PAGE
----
Know your stroke
Jul 20, 2017

Do you smoke? Do you have high blood pressure or diabetes? Are you overweight? You should know that all of these things increase your chances of having a stroke; so if there are lifestyle changes you can make, you should make them in order to lower your chances. Why do they increase your chances of a having a stroke? Because these things increase the chances of damaging your heart or cutting blood flow to an area in the brain, which will deprive the brain cells of oxygen and glucose - killing them. And that is what a stroke means. 

There are 2 types of strokes: Ischemic and Hemorrhagic. The Ischemic stroke happens when fatty deposits in the arteries break off and travel to the brain and clog your vessels or when an irregular heartbeat causes poor blood flow and a clot. Hemorrhagic stroke makes up only 20% of all strokes, and happens when a blood vessel in your brain balloons up and bursts, or is too thin and leaks.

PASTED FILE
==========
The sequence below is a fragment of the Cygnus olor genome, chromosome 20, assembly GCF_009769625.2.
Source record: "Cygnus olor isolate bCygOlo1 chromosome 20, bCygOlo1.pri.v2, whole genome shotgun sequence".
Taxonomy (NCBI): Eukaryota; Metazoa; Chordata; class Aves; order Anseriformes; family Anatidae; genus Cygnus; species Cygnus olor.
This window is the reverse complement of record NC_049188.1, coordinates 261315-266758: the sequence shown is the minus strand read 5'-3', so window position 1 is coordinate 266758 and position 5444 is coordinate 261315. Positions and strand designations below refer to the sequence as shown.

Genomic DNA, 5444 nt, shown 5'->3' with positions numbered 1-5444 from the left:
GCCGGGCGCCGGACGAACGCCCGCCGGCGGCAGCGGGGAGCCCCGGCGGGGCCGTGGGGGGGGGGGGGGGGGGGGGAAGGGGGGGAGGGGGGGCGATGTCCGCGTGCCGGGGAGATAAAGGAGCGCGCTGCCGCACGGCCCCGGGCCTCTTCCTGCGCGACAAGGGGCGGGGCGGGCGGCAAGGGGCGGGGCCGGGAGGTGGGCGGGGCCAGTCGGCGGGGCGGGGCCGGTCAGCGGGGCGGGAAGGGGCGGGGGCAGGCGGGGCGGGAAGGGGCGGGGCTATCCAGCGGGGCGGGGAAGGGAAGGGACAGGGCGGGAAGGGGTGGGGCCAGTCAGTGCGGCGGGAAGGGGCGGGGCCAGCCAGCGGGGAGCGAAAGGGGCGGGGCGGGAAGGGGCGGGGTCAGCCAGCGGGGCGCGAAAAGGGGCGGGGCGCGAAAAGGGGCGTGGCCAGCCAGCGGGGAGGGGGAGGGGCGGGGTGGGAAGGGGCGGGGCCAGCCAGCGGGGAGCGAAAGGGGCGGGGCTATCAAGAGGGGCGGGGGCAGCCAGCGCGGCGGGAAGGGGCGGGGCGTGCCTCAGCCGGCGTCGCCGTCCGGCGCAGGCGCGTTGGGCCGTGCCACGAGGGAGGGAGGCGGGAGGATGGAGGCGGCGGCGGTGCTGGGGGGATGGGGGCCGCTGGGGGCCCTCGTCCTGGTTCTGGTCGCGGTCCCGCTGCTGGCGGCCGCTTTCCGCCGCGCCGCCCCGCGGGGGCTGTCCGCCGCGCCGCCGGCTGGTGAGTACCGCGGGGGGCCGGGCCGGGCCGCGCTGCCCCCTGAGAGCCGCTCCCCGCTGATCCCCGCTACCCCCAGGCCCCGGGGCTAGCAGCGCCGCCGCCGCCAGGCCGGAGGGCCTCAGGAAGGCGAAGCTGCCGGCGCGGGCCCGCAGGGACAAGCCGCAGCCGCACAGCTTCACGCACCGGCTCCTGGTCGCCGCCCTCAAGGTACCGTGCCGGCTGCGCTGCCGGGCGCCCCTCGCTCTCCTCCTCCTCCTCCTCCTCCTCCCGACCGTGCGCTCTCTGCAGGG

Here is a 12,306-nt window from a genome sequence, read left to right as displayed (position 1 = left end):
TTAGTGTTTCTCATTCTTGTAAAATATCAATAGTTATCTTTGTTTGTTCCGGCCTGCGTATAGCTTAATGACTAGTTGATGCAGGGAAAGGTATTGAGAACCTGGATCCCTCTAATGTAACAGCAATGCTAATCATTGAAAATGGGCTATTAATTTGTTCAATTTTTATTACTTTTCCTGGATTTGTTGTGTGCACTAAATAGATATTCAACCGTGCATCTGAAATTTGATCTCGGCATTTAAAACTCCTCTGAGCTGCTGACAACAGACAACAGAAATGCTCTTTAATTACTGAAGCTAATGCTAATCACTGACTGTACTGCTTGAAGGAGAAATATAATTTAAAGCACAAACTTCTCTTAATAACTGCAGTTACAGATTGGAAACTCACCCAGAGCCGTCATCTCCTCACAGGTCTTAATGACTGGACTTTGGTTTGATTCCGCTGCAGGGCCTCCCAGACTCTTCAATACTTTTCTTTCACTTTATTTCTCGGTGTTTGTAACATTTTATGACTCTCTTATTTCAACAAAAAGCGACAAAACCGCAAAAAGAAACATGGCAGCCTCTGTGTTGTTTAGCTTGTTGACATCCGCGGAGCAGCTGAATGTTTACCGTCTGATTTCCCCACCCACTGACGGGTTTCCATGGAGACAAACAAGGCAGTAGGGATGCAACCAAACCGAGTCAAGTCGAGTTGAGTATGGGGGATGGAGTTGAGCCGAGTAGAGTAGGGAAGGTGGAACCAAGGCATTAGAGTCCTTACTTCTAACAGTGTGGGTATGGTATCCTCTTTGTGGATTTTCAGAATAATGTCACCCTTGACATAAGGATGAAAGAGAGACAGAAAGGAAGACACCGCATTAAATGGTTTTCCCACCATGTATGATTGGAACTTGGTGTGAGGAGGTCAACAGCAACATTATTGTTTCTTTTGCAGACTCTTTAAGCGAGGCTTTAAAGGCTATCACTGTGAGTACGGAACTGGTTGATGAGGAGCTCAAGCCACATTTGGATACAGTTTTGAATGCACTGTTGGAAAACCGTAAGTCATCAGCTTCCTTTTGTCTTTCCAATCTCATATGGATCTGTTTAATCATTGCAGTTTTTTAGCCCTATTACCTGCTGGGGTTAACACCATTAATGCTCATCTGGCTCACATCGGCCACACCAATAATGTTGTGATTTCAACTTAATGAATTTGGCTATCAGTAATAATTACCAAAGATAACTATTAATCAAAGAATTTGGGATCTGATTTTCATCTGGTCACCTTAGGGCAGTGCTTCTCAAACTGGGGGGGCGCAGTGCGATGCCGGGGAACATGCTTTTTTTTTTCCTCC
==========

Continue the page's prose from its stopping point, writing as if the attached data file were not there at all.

Of course, most of the time, a damage to the brain will manifest in symptoms, and it's extremely important for you to note when you first started noticing the symptoms, in order to help you doctor make a diagnosis and a treatment plan for you.

The most common symptoms are: 

  • Trouble with speaking and understanding
  • Paralysis or numbness in the face, arms or legs
  • A sudden, severe headache
  • Trouble with walking

There are things you can do whenever you notice these signs and symptoms in yourself or in someone else in front you, so think fast and act fast:

  • Smile or ask the person to smile, and see if one side of the face droops
  • Raise your arms or ask the person to raise their arms, and see if one of the arms drifts downwards or doesn't raise up
  • Speak or ask the person to repeat a phrase, and check if the speach is slurred or incoherent

If any or all of these symptoms are present, call an ambulance immediately or get the person to the ER as fast as possible. Time is key and there is none to waste. The faster you act, the less chance there is for the stroke to be fatal, or have long lasting damages.




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